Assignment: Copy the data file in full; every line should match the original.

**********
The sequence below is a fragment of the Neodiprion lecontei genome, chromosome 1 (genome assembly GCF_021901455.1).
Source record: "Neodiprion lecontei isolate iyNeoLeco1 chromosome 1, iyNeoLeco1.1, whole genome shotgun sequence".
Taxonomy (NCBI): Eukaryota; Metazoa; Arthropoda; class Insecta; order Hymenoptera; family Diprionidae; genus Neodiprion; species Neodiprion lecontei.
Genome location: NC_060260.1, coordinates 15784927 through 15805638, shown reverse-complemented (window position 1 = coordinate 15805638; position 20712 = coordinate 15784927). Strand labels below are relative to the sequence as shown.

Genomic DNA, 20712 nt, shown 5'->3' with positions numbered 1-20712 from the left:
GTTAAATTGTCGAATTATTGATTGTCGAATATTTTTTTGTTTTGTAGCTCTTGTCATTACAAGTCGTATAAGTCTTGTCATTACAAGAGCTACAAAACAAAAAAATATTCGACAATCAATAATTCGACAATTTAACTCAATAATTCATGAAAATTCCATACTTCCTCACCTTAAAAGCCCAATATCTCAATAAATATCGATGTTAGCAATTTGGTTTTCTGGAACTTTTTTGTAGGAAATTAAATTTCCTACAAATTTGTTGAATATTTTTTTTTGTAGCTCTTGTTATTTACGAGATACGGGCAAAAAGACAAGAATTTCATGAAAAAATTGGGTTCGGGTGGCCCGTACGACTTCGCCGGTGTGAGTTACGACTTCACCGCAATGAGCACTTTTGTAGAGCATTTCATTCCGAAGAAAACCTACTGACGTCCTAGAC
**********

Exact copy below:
The sequence below is a fragment of the Neodiprion lecontei genome, chromosome 1 (genome assembly GCF_021901455.1).
Source record: "Neodiprion lecontei isolate iyNeoLeco1 chromosome 1, iyNeoLeco1.1, whole genome shotgun sequence".
Taxonomy (NCBI): Eukaryota; Metazoa; Arthropoda; class Insecta; order Hymenoptera; family Diprionidae; genus Neodiprion; species Neodiprion lecontei.
Genome location: NC_060260.1, coordinates 15784927 through 15805638, shown reverse-complemented (window position 1 = coordinate 15805638; position 20712 = coordinate 15784927). Strand labels below are relative to the sequence as shown.

Genomic DNA, 20712 nt, shown 5'->3' with positions numbered 1-20712 from the left:
GTTAAATTGTCGAATTATTGATTGTCGAATATTTTTTTGTTTTGTAGCTCTTGTCATTACAAGTCGTATAAGTCTTGTCATTACAAGAGCTACAAAACAAAAAAATATTCGACAATCAATAATTCGACAATTTAACTCAATAATTCATGAAAATTCCATACTTCCTCACCTTAAAAGCCCAATATCTCAATAAATATCGATGTTAGCAATTTGGTTTTCTGGAACTTTTTTGTAGGAAATTAAATTTCCTACAAATTTGTTGAATATTTTTTTTTGTAGCTCTTGTTATTTACGAGATACGGGCAAAAAGACAAGAATTTCATGAAAAAATTGGGTTCGGGTGGCCCGTACGACTTCGCCGGTGTGAGTTACGACTTCACCGCAATGAGCACTTTTGTAGAGCATTTCATTCCGAAGAAAACCTACTGACGTCCTAGAC